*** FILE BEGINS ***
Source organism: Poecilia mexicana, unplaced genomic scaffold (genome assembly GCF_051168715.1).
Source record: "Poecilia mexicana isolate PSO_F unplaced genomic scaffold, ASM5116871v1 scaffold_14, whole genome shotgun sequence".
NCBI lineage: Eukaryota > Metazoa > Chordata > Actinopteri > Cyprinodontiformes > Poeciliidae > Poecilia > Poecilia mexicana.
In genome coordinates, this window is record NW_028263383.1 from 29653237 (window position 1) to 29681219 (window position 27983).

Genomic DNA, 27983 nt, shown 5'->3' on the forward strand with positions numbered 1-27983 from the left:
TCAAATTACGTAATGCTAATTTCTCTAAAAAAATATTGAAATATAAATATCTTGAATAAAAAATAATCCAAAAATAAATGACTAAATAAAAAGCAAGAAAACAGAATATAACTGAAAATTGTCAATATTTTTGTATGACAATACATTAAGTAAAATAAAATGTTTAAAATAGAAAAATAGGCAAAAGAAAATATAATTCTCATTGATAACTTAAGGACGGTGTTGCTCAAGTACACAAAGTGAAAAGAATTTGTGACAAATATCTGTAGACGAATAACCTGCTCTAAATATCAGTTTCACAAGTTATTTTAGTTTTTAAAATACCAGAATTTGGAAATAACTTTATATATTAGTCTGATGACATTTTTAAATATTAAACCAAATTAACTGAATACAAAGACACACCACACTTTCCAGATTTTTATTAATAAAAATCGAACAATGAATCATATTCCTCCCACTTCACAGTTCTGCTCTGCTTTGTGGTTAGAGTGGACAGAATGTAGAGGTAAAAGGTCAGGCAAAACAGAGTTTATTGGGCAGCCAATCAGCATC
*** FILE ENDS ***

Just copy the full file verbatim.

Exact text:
Source organism: Poecilia mexicana, unplaced genomic scaffold (genome assembly GCF_051168715.1).
Source record: "Poecilia mexicana isolate PSO_F unplaced genomic scaffold, ASM5116871v1 scaffold_14, whole genome shotgun sequence".
NCBI lineage: Eukaryota > Metazoa > Chordata > Actinopteri > Cyprinodontiformes > Poeciliidae > Poecilia > Poecilia mexicana.
In genome coordinates, this window is record NW_028263383.1 from 29653237 (window position 1) to 29681219 (window position 27983).

Genomic DNA, 27983 nt, shown 5'->3' on the forward strand with positions numbered 1-27983 from the left:
TCAAATTACGTAATGCTAATTTCTCTAAAAAAATATTGAAATATAAATATCTTGAATAAAAAATAATCCAAAAATAAATGACTAAATAAAAAGCAAGAAAACAGAATATAACTGAAAATTGTCAATATTTTTGTATGACAATACATTAAGTAAAATAAAATGTTTAAAATAGAAAAATAGGCAAAAGAAAATATAATTCTCATTGATAACTTAAGGACGGTGTTGCTCAAGTACACAAAGTGAAAAGAATTTGTGACAAATATCTGTAGACGAATAACCTGCTCTAAATATCAGTTTCACAAGTTATTTTAGTTTTTAAAATACCAGAATTTGGAAATAACTTTATATATTAGTCTGATGACATTTTTAAATATTAAACCAAATTAACTGAATACAAAGACACACCACACTTTCCAGATTTTTATTAATAAAAATCGAACAATGAATCATATTCCTCCCACTTCACAGTTCTGCTCTGCTTTGTGGTTAGAGTGGACAGAATGTAGAGGTAAAAGGTCAGGCAAAACAGAGTTTATTGGGCAGCCAATCAGCATC